fortunate are we who have found our cultural identity, our place
in the universe.To us life is indeed wonderful and worth fighting
Go put your creed
Into your deed,
Nor speak with double tongue.
THE WORKS OF THE VIKINGS IN IRELAND
we consider the Viking raids on Ireland, which took place mainly
in the ninth and tenth centuries, much has been told about the
devastating results of the pagan attackers.
is, however, an established fact that most of the reports about
the Viking raiders have been written by Christian churchmen,
who were hostile because the attacks fell heavily on the monastic
cities. These attacks were not for religious reasons, but because
of the churches' riches in gold and silver, and because they
were also centers of trade, schools, and wealth in general.
the pre-Viking period chieftains from the various provinces
retained armies to protect themselves and to war against each
other. The chieftains did not do much to enforce civil law,
and social life was governed mostly by tradition.
unrest and religious rivalry therefore made it easier for the
Vikings to loot freely for many years, until the kings banded
together in an effort to restrain the Norse invasion and unite
all the Vikings came just to plunder, they also came as settlers
and established settlements in many places on the Ireland. They
had a great effect on many areas of Irish life, such as laws
and government, literature and art.
Norse settlements were by the end of the tenth century well
established and the Vikings were intermarrying with the Irish,
Norse words were absorbed into the Irish language, and at that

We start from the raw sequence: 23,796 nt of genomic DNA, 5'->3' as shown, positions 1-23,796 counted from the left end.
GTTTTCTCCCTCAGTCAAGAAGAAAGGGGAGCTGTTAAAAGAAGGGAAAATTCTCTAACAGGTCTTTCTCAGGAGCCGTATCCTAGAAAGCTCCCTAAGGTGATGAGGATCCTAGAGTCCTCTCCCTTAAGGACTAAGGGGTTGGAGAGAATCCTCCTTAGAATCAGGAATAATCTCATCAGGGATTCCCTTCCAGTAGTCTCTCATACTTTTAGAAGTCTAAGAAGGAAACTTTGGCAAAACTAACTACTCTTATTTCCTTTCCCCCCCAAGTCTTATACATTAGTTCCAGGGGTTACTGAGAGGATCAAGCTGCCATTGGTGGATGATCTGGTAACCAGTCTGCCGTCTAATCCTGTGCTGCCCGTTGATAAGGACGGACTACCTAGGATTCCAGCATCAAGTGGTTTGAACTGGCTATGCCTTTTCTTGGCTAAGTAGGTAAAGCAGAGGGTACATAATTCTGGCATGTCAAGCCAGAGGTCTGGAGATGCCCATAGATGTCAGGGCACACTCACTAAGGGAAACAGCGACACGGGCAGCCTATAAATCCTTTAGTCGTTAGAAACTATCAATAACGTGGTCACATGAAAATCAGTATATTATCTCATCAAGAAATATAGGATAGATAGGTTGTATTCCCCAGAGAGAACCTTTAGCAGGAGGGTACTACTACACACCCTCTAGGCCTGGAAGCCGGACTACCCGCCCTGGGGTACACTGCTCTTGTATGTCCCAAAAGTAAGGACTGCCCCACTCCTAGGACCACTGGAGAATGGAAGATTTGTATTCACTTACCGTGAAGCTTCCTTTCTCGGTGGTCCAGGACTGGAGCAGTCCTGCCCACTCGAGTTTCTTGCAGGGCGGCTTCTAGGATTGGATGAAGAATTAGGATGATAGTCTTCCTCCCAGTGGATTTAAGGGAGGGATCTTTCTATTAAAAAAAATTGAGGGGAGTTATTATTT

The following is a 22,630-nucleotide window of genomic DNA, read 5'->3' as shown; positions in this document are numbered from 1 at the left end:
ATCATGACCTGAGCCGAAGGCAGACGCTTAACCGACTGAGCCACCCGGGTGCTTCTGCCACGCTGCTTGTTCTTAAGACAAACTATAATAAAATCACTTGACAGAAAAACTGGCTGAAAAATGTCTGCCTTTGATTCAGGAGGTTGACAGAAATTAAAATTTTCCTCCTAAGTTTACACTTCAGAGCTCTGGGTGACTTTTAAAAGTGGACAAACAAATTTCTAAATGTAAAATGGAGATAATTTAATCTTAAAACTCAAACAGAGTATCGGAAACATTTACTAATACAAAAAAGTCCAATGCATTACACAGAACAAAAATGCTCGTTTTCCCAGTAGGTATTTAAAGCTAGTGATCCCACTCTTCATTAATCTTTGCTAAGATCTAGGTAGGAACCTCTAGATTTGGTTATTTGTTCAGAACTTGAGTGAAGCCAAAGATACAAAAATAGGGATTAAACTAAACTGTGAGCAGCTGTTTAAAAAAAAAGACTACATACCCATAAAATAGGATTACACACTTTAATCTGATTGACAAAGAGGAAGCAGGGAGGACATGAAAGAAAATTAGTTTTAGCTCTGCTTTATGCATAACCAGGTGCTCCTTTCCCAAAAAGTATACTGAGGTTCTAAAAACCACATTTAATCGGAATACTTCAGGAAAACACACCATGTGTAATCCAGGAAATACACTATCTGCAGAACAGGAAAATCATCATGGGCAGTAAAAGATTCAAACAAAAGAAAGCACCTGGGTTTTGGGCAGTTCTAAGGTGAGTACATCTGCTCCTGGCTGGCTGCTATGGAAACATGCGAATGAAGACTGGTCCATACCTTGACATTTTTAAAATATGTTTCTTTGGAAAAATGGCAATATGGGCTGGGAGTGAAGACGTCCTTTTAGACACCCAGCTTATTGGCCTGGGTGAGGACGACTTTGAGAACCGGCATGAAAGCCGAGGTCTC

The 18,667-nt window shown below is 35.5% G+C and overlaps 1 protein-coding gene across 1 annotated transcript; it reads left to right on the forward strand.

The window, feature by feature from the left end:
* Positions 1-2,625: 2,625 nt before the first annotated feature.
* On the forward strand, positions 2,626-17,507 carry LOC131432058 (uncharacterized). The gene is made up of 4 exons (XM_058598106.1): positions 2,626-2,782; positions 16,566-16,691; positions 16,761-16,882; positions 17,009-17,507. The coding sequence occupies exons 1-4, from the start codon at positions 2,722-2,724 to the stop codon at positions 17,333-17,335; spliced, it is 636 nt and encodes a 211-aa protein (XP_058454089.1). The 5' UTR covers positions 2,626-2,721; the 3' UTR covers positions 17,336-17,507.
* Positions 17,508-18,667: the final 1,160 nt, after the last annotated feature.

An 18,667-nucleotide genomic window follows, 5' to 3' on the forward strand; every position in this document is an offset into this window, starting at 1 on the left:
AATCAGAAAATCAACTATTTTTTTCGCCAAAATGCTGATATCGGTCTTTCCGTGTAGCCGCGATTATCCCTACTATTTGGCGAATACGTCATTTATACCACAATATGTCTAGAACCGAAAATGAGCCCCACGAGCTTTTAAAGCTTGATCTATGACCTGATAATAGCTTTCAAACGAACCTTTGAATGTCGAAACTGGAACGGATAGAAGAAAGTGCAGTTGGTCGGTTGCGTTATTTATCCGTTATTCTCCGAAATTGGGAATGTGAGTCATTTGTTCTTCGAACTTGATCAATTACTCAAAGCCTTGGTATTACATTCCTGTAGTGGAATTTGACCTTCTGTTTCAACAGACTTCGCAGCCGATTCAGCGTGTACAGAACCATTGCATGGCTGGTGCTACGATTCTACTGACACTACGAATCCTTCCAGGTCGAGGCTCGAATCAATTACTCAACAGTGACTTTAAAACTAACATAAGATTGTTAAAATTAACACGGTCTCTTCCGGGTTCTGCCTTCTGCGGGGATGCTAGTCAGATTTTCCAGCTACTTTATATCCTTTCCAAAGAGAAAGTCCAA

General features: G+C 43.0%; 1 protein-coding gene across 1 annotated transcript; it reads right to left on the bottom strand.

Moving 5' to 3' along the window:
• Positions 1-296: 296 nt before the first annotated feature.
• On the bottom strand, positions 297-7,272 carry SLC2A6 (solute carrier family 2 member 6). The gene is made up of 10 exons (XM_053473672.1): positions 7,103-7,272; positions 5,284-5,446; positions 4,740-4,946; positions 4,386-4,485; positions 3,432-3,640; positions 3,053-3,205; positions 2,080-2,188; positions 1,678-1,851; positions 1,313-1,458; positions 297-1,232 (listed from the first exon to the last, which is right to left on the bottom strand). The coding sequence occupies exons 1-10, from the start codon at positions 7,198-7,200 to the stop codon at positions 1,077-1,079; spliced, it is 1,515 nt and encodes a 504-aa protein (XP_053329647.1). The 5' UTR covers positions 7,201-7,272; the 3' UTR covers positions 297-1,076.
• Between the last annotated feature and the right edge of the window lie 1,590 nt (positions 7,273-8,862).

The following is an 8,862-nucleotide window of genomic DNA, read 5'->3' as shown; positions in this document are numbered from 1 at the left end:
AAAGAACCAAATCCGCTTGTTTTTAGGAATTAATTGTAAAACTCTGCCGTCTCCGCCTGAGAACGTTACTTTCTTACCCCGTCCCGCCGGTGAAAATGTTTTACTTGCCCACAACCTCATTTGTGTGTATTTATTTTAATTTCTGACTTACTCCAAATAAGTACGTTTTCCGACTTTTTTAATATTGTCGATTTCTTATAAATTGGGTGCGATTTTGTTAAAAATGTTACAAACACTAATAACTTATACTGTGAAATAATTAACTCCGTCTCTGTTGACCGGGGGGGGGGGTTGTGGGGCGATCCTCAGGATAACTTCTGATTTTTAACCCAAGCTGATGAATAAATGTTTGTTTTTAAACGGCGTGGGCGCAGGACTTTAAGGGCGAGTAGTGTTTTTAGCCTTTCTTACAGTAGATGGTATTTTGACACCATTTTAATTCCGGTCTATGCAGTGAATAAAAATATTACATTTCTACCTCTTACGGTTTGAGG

time the settler in many ways helped to set a better standard
of living for the Irish people.
Man is the only animal
Or needs to.
-- Mark Twain.
this short essay I want to deal with the religion and philosophy
of Odinism in its moral attitude, contrasting it to some extent
with other religions. In particular I would like to assert and
argue for the superiority of Odinism because of its "humanistic"
approach to the "existential" realities of human life.
When I say humanistic, I mean an attitude to human life which
emphasizes the ability for individuals to find self-fulfillment
through exploring human values. By existential, I mean an attitude
towards human values which focuses on reality as subjectively
perceived and experienced by human beings.
believe that the spiritual objective of Odinism is to help the
individual to achieve a meaningful life through a reconciliation
of his awareness with the actualities of existence, and an acceptance
of human nature as we know it. Therefore I say that Odinism
is both humanistic and existential. I shall begin my treatise
be contrasting 0dinism with a basically anti-humanistic religion
with which most of us are familiar, namely Christianity.
has basically two objectives: The first is the "salvation"